Mature mouse gametes can be traced back to a small population of cells in the embryo known as primordial germ cells (PGCs). The PGC-specific expression of the his-tochemical marker alkaline phosphatase has led to a description of their embryonic development. At 7 days postcoitus (dpc), PGCs are located caudal to the primitive streak, near the base of the allantois. These cells migrate through the dorsal mesentery and enter the developing fetal gonad, the genital ridge, between 10.5 and 12.5 dpc. This period of migration is accompanied by rapid proliferation, with an estimated doubling time of 16 h. By 13.5 dpc, the final population of approximately 25 000 germ cells is present in the genital ridges. In the male, germ cells enter a mitotic arrest, while in females, germ cells arrest at meiotic prophase I.
PGCs can be transiently cultured on feeder layers expressing the transmembrane-bound isoform of steel factor (SLF), the product of the murine Sl locus. SLF, together with leukemia inhibitory factor (LIF), promotes PGC survival by suppressing apoptosis. Basic fibroblast growth factor (bFGF) is also active in PGC cultures, promoting germ cell proliferation. If PGCs are cultured with SLF, LIF, and bFGF, they can form permanent cell lines, termed embryonic germ (EG) cells. EG cells share many properties with embryonic stem cells, including the ability to colonize the germ line. Cheap Diskus Advair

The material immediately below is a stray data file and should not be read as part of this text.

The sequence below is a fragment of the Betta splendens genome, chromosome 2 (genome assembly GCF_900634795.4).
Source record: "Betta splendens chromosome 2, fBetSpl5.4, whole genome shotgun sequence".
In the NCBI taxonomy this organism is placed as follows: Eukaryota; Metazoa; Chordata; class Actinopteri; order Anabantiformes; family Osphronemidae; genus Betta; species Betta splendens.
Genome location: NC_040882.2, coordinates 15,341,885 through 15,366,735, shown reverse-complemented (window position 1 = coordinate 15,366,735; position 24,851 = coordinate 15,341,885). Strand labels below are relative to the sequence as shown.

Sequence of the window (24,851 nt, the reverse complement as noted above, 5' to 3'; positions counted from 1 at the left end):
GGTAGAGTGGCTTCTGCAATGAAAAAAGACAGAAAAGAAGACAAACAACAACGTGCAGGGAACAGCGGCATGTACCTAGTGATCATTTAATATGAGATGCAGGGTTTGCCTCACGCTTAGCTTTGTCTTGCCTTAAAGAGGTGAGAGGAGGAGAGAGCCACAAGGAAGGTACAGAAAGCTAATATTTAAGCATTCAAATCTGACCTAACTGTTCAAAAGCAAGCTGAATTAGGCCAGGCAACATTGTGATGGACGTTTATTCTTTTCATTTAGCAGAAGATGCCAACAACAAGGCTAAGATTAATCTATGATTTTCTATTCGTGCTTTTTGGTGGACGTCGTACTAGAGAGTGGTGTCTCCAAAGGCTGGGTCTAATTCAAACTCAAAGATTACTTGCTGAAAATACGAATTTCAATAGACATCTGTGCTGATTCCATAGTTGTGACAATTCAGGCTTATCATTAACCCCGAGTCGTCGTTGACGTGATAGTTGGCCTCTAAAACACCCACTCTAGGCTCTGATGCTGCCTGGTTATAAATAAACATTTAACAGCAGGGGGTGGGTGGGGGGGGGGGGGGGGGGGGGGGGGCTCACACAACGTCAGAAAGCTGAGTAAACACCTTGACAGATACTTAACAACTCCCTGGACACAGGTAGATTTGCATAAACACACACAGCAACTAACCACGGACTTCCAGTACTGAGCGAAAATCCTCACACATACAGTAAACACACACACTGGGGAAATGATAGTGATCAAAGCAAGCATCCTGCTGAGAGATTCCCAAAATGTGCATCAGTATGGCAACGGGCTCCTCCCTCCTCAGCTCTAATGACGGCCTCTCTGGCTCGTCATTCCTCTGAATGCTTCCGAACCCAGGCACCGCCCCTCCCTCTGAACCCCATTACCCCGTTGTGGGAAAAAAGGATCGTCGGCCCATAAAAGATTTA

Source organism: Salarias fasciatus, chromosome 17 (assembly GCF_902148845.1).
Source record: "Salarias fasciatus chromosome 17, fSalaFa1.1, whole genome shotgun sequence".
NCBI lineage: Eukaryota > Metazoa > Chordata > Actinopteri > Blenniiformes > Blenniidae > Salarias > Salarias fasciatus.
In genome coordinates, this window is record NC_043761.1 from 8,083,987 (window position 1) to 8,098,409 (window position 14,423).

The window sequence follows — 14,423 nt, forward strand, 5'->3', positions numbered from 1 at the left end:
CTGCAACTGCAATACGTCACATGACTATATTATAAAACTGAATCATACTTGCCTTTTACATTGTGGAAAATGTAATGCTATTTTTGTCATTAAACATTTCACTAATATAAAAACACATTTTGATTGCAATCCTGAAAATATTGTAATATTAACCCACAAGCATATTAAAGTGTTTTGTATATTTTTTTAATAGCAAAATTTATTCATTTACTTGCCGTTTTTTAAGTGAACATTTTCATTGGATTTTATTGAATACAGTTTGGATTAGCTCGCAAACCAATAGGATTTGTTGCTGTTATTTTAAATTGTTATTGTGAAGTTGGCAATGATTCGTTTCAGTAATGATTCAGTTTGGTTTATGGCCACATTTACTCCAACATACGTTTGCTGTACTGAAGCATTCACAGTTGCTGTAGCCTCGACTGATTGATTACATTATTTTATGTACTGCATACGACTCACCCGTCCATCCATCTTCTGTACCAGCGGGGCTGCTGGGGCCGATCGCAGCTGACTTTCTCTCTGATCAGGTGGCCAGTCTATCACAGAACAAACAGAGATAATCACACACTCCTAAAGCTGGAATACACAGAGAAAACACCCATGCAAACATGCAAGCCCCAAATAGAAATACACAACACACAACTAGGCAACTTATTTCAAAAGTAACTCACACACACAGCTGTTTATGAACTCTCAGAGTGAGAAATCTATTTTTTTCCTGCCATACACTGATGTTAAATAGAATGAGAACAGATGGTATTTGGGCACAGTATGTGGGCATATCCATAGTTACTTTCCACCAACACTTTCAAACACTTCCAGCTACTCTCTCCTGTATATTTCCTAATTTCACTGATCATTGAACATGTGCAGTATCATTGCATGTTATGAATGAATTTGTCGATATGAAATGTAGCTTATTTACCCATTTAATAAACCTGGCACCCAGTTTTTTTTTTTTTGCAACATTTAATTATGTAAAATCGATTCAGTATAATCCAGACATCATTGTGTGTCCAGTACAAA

We have undertaken a more thorough examination of the effects of bFGF in PGC culture, both to better understand the role of fibroblast growth factors (FGFs) in PGC development and to expedite the isolation of EG cell types from other species. Our results strongly suggest that bFGF can work directly on PGCs, as opposed to an indirect effect exerted through the feeder layer or through somatic cells plated along with PGCs. Moreover, mitotic PGCs express an FGF receptor activity. FGF-binding activity appears to be regulated in a developmental- and sex-specific manner.